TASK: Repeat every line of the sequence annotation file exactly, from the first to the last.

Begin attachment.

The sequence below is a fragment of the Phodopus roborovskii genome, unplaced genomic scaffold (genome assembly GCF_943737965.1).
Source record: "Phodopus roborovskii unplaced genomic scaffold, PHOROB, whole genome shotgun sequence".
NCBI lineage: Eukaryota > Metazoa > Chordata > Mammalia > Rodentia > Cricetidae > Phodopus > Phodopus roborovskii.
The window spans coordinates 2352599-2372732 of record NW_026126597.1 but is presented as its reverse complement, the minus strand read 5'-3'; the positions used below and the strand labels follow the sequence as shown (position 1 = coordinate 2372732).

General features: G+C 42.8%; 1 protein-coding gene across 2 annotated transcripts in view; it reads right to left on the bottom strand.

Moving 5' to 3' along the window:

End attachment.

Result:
The sequence below is a fragment of the Phodopus roborovskii genome, unplaced genomic scaffold (genome assembly GCF_943737965.1).
Source record: "Phodopus roborovskii unplaced genomic scaffold, PHOROB, whole genome shotgun sequence".
NCBI lineage: Eukaryota > Metazoa > Chordata > Mammalia > Rodentia > Cricetidae > Phodopus > Phodopus roborovskii.
The window spans coordinates 2352599-2372732 of record NW_026126597.1 but is presented as its reverse complement, the minus strand read 5'-3'; the positions used below and the strand labels follow the sequence as shown (position 1 = coordinate 2372732).

General features: G+C 42.8%; 1 protein-coding gene across 2 annotated transcripts in view; it reads right to left on the bottom strand.

Moving 5' to 3' along the window: